Taking the plunge into the unpredictable world of social enterprise is not for the faint hearted. There are constant challenges to overcome, funds to raise and no shortage of doubters to convince – not least self-doubts. But the rewards, both for yourself and the people or situation you’re trying to help, have the potential to be vast. For that reason they’re worth the fight.
1. Find your passion
Life is too short to be working in the wrong place, says Álvaro Vásquez of Bioestibas, who use plant stems to make ecological palettes preventing deforestation and greenhouse gases. “You should invest time and effort to discover and tackle new opportunities. Entrepreneurship is a continuous learning curve to acquire new knowledge and skills, to grow as a person and to find fulfilment through overcoming everyday challenges.”
Before diving head first into a project, Factelier’s Toshio Yamada insists your work should be your passion. “Follow your thoughts, have passion and act,” he says. “Consider your work as a personal affair, concentrate on your passion. If you cannot commit yourself to that it is better not to start a company.” Factelier sell Japanese clothes online directly from rural factories to consumers internationally.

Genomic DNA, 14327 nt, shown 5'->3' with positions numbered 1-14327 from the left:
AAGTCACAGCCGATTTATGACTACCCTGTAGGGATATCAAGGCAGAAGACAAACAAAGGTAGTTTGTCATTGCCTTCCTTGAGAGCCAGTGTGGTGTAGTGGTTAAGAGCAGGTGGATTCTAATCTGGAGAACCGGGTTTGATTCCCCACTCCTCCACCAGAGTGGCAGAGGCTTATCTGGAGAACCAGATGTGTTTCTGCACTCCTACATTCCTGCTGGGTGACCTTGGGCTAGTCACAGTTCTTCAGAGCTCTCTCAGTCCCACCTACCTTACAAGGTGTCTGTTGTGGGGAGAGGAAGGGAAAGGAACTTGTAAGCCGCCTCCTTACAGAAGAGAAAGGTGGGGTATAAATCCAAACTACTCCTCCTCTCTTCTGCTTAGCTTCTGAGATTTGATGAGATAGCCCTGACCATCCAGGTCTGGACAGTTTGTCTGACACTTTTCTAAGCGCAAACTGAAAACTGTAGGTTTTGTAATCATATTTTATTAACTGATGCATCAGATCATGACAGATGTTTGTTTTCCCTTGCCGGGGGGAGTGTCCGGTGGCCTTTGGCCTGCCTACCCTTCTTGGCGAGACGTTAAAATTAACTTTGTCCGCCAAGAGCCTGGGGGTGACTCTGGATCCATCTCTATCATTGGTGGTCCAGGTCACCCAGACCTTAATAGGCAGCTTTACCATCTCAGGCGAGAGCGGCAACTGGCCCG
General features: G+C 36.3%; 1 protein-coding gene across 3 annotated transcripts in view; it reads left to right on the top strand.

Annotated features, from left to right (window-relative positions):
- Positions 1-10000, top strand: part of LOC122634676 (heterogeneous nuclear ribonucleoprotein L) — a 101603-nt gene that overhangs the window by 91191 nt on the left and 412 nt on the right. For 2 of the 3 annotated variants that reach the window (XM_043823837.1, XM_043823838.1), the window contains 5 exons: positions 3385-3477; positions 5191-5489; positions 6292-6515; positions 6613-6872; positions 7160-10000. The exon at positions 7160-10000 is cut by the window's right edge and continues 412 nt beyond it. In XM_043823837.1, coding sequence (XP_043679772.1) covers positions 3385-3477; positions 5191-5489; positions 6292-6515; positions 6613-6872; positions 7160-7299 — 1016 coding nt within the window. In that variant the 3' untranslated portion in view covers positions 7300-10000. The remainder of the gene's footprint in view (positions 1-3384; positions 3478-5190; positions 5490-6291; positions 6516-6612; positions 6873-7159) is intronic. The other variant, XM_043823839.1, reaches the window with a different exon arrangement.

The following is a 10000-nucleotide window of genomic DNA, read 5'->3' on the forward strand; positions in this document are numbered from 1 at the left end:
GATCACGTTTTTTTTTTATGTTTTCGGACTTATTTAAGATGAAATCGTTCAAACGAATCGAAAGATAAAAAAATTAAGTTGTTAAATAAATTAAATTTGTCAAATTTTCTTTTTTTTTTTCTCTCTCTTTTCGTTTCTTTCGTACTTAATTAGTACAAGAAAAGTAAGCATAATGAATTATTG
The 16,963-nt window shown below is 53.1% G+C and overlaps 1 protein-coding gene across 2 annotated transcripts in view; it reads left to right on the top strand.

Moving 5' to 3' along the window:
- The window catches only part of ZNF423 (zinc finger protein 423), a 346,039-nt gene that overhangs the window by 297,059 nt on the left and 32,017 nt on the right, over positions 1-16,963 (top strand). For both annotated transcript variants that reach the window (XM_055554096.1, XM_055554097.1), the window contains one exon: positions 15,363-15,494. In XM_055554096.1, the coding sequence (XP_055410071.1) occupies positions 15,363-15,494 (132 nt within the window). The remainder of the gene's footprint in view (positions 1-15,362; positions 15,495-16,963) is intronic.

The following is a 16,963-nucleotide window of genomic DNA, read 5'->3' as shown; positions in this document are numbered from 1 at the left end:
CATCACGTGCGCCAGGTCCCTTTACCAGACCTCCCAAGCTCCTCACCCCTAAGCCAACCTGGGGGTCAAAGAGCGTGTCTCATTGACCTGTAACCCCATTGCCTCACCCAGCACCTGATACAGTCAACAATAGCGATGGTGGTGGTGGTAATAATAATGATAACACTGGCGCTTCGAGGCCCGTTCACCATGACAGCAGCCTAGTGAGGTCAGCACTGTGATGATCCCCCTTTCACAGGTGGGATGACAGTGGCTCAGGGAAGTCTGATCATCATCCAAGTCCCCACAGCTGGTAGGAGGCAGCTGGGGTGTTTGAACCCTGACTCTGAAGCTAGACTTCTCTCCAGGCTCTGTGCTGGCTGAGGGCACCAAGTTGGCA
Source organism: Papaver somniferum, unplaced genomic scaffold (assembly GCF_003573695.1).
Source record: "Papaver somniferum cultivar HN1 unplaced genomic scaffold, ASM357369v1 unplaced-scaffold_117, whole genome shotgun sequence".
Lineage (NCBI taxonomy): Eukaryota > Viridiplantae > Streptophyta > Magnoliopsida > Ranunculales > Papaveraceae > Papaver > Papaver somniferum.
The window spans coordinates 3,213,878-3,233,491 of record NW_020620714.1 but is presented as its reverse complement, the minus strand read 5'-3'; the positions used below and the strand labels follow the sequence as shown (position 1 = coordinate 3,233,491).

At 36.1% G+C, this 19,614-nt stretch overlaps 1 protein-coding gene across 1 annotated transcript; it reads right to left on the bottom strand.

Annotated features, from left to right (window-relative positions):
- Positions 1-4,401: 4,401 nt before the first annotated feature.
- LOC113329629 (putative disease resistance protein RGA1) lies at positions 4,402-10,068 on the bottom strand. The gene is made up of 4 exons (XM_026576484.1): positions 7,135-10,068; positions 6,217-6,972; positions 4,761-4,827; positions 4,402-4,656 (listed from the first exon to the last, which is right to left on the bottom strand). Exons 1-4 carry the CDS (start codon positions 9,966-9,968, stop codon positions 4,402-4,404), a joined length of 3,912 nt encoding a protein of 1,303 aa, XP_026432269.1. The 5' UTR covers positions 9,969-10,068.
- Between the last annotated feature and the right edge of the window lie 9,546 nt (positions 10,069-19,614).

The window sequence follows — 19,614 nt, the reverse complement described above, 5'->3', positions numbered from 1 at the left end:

Think of the “Three Ps” says Dr Son Preminger, founder of Intendu. “Be passionate, persistent and patient.” Intendu are a brain training platform that uses video games to aid patients’ recovery.
B Y T upcycle unwanted fabrics and transform them into luxury apparel and accessories. Their founder Michelle Bang insists you should view each challenge as an opportunity. “As a social entrepreneur, you will have a multitude of problems to solve daily. You can either be overwhelmed by this, or be excited by the challenge and the opportunities they present.”
Sun Concept build solar electric boats for the working community. Founder Nuno Gaspar de Oliveira believes knowing you’re doing something positive for other people will provide you with the passion and motivation to persevere. “Imagine how your business can create shared value, not just good products or services, but something that positively benefits the planet we’re all living in.”
2. Know your audience